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News Article

French bulldogs predisposed to elbow fractures


Study is the largest in more than 25 years to document the prevalence and risk factors for humeral condylar fracture in dogs

Fractures of the elbow joint (humeral condyle fractures) in dogs cannot be managed successfully without surgery. Surgeons at the Royal Veterinary College (RVC), Queen Mother Hospital for Animals (QMHA) had an impression of increasing numbers of French bulldogs being referred for elbow fracture surgery. To explore this question, the Royal Veterinary College’s Small Animal Orthopaedic Service in collaboration with the VetCompass™ programme, ran an extensive study into elbow fractures in dogs. Their findings are published in Veterinary Surgery.

The study involved reviewing the most recent 112 elbow fractures seen at the QMHA from 43,325 dogs seen over the same time period in the hospital. Breed predisposition was confirmed for spaniel breeds and detected for French bulldogs.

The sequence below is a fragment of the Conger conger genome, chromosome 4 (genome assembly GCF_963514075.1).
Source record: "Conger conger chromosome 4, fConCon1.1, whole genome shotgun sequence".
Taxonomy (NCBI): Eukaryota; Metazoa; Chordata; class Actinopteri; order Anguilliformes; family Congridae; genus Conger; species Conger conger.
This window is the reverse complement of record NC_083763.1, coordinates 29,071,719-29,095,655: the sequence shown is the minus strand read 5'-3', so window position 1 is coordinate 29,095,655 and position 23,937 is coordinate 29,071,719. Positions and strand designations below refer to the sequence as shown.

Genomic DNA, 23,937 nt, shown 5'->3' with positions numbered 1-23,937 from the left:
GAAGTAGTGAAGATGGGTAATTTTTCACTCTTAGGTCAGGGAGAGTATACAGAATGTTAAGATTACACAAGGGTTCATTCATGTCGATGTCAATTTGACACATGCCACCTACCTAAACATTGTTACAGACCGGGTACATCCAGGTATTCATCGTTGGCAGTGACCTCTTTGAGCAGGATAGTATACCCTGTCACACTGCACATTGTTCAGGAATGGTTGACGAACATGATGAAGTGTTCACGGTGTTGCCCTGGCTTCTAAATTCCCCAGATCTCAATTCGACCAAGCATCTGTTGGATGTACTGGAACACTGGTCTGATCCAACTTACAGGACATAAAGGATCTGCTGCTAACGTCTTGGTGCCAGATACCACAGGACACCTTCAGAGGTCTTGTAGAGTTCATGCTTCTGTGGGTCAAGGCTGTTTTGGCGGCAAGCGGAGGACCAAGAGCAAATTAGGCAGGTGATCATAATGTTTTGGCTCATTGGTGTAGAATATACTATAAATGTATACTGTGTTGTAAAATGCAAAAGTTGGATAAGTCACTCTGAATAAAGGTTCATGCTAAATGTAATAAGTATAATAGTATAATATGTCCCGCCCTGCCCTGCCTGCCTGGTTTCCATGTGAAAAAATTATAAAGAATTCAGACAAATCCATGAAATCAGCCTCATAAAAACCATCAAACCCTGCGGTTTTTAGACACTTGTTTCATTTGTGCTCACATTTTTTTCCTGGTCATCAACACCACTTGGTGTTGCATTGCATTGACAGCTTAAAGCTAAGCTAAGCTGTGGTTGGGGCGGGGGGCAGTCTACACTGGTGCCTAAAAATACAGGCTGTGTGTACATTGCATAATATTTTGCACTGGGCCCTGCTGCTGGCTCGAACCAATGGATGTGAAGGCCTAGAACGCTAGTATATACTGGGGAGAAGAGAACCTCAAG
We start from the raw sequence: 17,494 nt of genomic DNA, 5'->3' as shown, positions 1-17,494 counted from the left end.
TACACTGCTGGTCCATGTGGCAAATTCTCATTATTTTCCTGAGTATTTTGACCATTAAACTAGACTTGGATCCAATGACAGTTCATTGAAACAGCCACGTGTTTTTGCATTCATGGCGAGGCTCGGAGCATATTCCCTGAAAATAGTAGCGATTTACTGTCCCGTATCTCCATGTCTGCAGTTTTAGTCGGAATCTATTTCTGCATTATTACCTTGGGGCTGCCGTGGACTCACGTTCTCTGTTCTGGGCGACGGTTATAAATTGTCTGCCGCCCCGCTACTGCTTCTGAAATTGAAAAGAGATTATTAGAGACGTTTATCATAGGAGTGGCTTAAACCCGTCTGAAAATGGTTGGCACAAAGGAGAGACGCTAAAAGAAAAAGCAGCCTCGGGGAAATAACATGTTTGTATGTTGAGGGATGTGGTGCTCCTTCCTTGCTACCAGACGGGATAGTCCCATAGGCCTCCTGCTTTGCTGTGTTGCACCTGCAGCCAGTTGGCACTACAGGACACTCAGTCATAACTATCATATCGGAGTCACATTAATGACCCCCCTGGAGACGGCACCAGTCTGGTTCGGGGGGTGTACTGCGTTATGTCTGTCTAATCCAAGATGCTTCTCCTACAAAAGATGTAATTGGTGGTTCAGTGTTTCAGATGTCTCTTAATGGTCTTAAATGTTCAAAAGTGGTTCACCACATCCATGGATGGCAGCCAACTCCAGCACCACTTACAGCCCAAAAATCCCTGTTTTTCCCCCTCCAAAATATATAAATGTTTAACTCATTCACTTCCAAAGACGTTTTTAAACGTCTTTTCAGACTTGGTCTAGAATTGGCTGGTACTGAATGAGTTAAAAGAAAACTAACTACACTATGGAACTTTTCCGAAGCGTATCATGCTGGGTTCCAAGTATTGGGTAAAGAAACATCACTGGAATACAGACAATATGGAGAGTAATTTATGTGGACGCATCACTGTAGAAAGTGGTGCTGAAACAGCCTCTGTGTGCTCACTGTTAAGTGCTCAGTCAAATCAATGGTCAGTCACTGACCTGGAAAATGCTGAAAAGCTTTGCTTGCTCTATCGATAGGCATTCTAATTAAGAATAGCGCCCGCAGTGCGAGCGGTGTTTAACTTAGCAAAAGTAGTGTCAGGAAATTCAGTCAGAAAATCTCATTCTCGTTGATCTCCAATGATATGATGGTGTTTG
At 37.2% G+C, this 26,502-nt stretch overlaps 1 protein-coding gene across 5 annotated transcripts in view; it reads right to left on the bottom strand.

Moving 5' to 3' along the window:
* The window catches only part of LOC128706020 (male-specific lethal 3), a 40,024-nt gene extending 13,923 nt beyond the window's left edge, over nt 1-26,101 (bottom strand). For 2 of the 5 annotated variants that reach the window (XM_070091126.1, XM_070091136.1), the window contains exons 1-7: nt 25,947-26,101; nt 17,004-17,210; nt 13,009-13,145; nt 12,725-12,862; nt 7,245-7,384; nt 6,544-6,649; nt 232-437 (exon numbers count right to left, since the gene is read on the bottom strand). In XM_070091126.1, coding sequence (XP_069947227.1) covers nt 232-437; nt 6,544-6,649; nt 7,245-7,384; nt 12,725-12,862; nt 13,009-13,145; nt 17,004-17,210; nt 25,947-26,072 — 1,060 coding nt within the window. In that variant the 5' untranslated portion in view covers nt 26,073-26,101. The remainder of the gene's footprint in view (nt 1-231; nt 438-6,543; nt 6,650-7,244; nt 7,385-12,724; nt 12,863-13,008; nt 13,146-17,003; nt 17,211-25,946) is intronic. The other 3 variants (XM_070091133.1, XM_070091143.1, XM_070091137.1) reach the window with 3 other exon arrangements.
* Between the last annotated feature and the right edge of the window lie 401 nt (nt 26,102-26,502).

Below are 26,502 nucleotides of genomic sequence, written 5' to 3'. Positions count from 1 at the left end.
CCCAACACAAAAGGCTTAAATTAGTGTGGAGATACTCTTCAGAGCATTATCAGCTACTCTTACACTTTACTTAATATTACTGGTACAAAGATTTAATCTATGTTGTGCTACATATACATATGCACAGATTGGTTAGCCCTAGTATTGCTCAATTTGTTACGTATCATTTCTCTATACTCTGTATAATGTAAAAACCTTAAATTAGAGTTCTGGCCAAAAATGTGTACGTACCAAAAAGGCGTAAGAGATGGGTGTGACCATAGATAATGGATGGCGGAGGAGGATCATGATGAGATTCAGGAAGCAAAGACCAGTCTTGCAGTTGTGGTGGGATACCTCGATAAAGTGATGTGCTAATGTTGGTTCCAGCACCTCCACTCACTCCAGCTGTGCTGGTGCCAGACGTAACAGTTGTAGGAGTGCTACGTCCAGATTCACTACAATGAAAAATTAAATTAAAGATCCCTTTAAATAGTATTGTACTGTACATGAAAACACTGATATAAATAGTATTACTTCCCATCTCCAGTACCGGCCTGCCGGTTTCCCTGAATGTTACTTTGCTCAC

The study identified that the French bulldog was nearly 7 times more likely than other breeds to fracture one side (medial) of the elbow vs the other side (lateral) suggesting that their elbow shape may be influencing how their elbows break. It was also shown that repairs which included an additional metal plate had a better outcome.

Dr Richard Meeson, Head of Orthopaedics at the RVC and senior author of the paper said: “This study has provided hard evidence of what we had noticed in the hospital in recent years; high numbers of French bulldogs being referred to repair elbow fractures, typically on the side of the elbow that we rarely operate on. This suggests that there may be an inherent issue with their elbow predisposing them to fractures and we will continue to investigate this in the hope we can reduce these severe fractures”.

Article: Villamil, C. S., Phillips, A. S. J., Pegram, C. L., O'Neill, D. G., Meeson, R. L. (2020). Impact of breed on canine humeral condylar fracture configuration, surgical management, and outcome. Veterinary Surgery, 49(4): 639-647, doi: 10.1111/vsu.13432

Article details

  • Date
  • 15 June 2020
  • Source
  • Royal Veterinary College
  • Subject(s)
  • Dogs, Cats, and other Companion Animals